Pints, camera, action!

By Roger Protz

- Last updated on GMT

Related tags Camra Keg Beer Cask ale

FIlm-enthusiast: Roger Protz recommends The History of CAMRA
FIlm-enthusiast: Roger Protz recommends The History of CAMRA
CAMRA is celebrating its 40th anniversary this year and to emphasise the point a film has been launched that traces the history of the movement and its success in saving cask beer, reports Roger Protz.

And now: CAMRA the Movie! The Campaign for Real Ale is celebrating its 40th anniversary this year and to emphasise the point a film has been launched that traces the history of the movement and its success in saving cask beer.

The History of CAMRA is a remarkable film in many ways. It traces not only a consumer revolt that has saved a unique beer style, but it's also a major documentary that shows how British society has altered since the early 1970s. The film, directed by David Rust of Lagoon Media, is an independent production supported by CAMRA. It's packed with fascinating footage from the '70s that shows the way in which the arrival of the Big Six national brewers transformed the way beer was made. Wooden casks, coopers and family-run brewers were on their way out. The future lay in filtered and pasteurised beer stored in pressurised kegs. We were all destined to drink Watneys Red and Double Diamond.

Then along came four young beer lovers — all hairy sideburns and flared jeans — who decided to take on the big brewers and save beer with taste and flavour. Unlike another Fab Four, they're all still alive and amazingly hale and hearty despite sinking a gallon or two in the intervening years. They're Michael Hardman, Jim Makin, Bill Mellor and Graham Lees and they explain how they found they had tapped into a great well of discontent among thousands of beer drinkers.

The message from the Big Six at the time was that a handful of grumblers were living in the past and most people were happy to drink keg beer. The founding four proved them wrong. People rushed to join the Campaign for the Revitalisation of Ale as it was first called, swiftly changed to Real Ale on the grounds that it was more manageable and easier to say after four pints of Old Jockstrap.

Hardman and co also found there were an astonishing number of people around with great expertise: they knew how beer was brewed, what happened to living ale inside a cask, how to tap and peg it, and how to measure original gravity. It's hard to believe today, but in the '70s brewers refused to declare the strength of their beers, guarding such information as though it were bars of gold in the vaults of the Bank of England.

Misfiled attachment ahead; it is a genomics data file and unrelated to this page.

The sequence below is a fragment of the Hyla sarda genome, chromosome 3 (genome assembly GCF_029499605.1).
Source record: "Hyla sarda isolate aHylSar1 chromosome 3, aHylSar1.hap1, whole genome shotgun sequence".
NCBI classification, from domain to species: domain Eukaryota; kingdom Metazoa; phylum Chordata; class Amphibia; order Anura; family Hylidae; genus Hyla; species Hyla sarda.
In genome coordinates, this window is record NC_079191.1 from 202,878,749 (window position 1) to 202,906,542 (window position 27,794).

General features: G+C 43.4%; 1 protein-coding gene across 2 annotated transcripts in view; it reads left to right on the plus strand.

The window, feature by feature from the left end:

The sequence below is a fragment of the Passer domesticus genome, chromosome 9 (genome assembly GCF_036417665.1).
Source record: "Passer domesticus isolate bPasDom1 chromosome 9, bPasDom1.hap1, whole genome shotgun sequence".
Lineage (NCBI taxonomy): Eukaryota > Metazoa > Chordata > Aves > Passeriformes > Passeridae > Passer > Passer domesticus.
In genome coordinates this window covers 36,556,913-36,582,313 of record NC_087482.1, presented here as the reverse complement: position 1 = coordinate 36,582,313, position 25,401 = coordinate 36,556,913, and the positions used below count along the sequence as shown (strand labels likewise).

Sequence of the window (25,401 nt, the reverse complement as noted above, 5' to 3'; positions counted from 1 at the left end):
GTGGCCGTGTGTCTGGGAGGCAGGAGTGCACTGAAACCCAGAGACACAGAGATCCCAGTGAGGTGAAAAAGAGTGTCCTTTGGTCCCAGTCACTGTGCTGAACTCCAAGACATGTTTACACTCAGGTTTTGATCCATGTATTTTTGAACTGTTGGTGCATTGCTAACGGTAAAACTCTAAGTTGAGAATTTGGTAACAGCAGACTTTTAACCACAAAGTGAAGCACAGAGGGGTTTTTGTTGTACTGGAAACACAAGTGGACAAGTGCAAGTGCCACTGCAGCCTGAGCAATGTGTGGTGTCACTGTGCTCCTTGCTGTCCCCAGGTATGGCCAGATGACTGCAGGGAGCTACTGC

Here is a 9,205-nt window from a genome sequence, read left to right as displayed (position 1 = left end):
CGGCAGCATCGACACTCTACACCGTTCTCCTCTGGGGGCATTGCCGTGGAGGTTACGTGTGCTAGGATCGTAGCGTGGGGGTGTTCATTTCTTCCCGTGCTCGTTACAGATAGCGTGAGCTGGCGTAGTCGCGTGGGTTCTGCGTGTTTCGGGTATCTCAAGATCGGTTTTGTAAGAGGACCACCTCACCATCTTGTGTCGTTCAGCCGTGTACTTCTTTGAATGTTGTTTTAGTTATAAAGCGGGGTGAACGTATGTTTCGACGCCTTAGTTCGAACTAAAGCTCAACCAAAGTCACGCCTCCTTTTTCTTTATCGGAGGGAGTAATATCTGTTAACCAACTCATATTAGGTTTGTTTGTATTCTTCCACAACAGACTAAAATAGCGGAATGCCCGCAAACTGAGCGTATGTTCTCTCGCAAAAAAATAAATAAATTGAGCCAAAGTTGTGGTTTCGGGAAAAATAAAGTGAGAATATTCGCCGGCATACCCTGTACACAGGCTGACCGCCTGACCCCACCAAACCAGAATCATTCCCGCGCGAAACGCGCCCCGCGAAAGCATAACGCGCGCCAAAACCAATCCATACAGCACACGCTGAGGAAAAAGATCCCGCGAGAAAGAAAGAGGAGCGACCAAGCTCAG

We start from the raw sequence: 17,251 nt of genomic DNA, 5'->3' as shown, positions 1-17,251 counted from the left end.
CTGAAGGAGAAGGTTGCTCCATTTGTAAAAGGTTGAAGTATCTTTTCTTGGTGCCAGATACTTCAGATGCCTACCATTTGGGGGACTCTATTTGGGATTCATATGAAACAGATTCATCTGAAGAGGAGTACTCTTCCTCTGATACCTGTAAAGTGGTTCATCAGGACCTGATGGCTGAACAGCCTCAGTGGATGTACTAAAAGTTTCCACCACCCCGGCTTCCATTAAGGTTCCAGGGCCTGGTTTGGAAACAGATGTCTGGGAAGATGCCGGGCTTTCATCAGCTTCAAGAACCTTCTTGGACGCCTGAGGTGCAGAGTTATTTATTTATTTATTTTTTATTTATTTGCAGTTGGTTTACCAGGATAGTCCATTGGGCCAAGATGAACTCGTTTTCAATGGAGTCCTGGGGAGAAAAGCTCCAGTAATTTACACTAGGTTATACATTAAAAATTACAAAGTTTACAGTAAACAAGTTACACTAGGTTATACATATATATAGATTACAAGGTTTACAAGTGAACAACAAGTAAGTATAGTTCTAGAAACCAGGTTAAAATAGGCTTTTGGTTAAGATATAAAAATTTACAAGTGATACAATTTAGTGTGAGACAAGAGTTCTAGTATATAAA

One of the funniest moments in the film is the recounting of how CAMRA members would pour beer samples into bottles in pubs and then smuggle them to a friendly technician in the Guinness laboratory, who measured the strength. The early editions of the Good Beer Guide published the original gravities of cask ales and the brewers were forced to give in and declare the strengths of their brews.

The depth of feeling about the disappearance of cask beer as a result of the waves of mergers and closures in the '70s was highlighted when CAMRA, tentatively, organised a beer festival in the Old Flower Market in London's Covent Garden. Would anyone turn up? Would all those casks of beer go to waste?

On the contrary, drinkers queued round the block and the festival was drunk dry. CAMRA members roared off in their Ford Anglias and Hillman Minxes desperate to get extra supplies from bemused brewers who thought they were facing oblivion not great consumer demand.

The film has clips from a '70s BBC documentary, The Philpott File, that covered the rise of CAMRA and juxtaposed it with vast "mega-keggeries", an industrial sprawl of high-rise conical fermenters geared to producing vast amounts of keg ale, brewed without conviction, often controlled by computers, needing neither skill nor passion.

When I joined CAMRA in 1976, it had 30,000 members. Today that number stands at 125,000 and shows no sign of slowing. Last week's Great British Beer Festival attracted an unprecedented clamour for tickets while the number of new small breweries starting up defies a stagnant economy and pub closures.

CAMRA is indisputably the world's most influential single-issue consumer movement. Cynics may point to the fact that the giant global brewers who have replaced the old Big Six brew around 80% of all the beer brewed in Britain.

But the likes of Carlsberg, Heineken and Molson Coors are starting to get the message that cask beer is the only sign of growth in a declining beer market and are taking a belated interest in the sector. Most importantly, the army of small brewers constitute a profound counter-culture, a defiance of the "logic" of the market that says only big brands can win.

CAMRA has made it possible for small brewers to flourish. Britain's great beer culture and heritage has been saved thanks to the campaign's energy and commitment. Do watch the film. It records how the little people stood up to the rich and powerful... and won.

8226 The History of CAMRA, Lagoon Media, one hour 45 minutes, £10. Available from​ or​.

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